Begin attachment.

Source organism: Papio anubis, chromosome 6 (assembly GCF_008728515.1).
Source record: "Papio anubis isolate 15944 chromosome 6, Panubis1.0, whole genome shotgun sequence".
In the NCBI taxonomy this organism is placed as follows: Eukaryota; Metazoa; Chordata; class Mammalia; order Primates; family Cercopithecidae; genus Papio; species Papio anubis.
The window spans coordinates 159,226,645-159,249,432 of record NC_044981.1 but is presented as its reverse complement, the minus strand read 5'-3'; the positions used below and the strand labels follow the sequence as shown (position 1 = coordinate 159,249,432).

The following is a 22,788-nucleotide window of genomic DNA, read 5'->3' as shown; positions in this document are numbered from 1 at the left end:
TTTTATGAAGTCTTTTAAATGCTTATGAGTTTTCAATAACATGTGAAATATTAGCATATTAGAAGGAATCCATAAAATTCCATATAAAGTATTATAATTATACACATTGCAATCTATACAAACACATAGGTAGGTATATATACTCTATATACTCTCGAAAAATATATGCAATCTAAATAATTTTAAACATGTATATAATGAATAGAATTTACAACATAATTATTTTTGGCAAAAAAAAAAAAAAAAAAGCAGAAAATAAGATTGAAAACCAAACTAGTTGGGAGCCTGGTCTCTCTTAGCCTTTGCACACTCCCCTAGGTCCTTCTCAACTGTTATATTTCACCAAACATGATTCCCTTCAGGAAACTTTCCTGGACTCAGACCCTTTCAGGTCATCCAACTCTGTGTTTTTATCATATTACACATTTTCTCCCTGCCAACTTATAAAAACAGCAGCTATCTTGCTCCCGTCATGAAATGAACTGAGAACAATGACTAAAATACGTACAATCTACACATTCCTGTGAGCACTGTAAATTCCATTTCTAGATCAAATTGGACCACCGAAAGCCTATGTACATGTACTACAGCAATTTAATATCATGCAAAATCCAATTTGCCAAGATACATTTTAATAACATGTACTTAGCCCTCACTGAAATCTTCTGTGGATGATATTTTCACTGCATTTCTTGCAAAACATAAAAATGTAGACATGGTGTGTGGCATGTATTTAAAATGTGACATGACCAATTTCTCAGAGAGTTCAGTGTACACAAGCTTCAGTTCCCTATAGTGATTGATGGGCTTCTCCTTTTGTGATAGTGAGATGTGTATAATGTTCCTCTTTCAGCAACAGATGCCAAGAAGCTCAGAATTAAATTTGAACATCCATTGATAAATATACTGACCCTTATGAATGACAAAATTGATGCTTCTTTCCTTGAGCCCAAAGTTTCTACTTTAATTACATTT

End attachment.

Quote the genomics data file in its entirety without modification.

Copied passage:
Source organism: Papio anubis, chromosome 6 (assembly GCF_008728515.1).
Source record: "Papio anubis isolate 15944 chromosome 6, Panubis1.0, whole genome shotgun sequence".
In the NCBI taxonomy this organism is placed as follows: Eukaryota; Metazoa; Chordata; class Mammalia; order Primates; family Cercopithecidae; genus Papio; species Papio anubis.
The window spans coordinates 159,226,645-159,249,432 of record NC_044981.1 but is presented as its reverse complement, the minus strand read 5'-3'; the positions used below and the strand labels follow the sequence as shown (position 1 = coordinate 159,249,432).

The following is a 22,788-nucleotide window of genomic DNA, read 5'->3' as shown; positions in this document are numbered from 1 at the left end:
TTTTATGAAGTCTTTTAAATGCTTATGAGTTTTCAATAACATGTGAAATATTAGCATATTAGAAGGAATCCATAAAATTCCATATAAAGTATTATAATTATACACATTGCAATCTATACAAACACATAGGTAGGTATATATACTCTATATACTCTCGAAAAATATATGCAATCTAAATAATTTTAAACATGTATATAATGAATAGAATTTACAACATAATTATTTTTGGCAAAAAAAAAAAAAAAAAAGCAGAAAATAAGATTGAAAACCAAACTAGTTGGGAGCCTGGTCTCTCTTAGCCTTTGCACACTCCCCTAGGTCCTTCTCAACTGTTATATTTCACCAAACATGATTCCCTTCAGGAAACTTTCCTGGACTCAGACCCTTTCAGGTCATCCAACTCTGTGTTTTTATCATATTACACATTTTCTCCCTGCCAACTTATAAAAACAGCAGCTATCTTGCTCCCGTCATGAAATGAACTGAGAACAATGACTAAAATACGTACAATCTACACATTCCTGTGAGCACTGTAAATTCCATTTCTAGATCAAATTGGACCACCGAAAGCCTATGTACATGTACTACAGCAATTTAATATCATGCAAAATCCAATTTGCCAAGATACATTTTAATAACATGTACTTAGCCCTCACTGAAATCTTCTGTGGATGATATTTTCACTGCATTTCTTGCAAAACATAAAAATGTAGACATGGTGTGTGGCATGTATTTAAAATGTGACATGACCAATTTCTCAGAGAGTTCAGTGTACACAAGCTTCAGTTCCCTATAGTGATTGATGGGCTTCTCCTTTTGTGATAGTGAGATGTGTATAATGTTCCTCTTTCAGCAACAGATGCCAAGAAGCTCAGAATTAAATTTGAACATCCATTGATAAATATACTGACCCTTATGAATGACAAAATTGATGCTTCTTTCCTTGAGCCCAAAGTTTCTACTTTAATTACATTT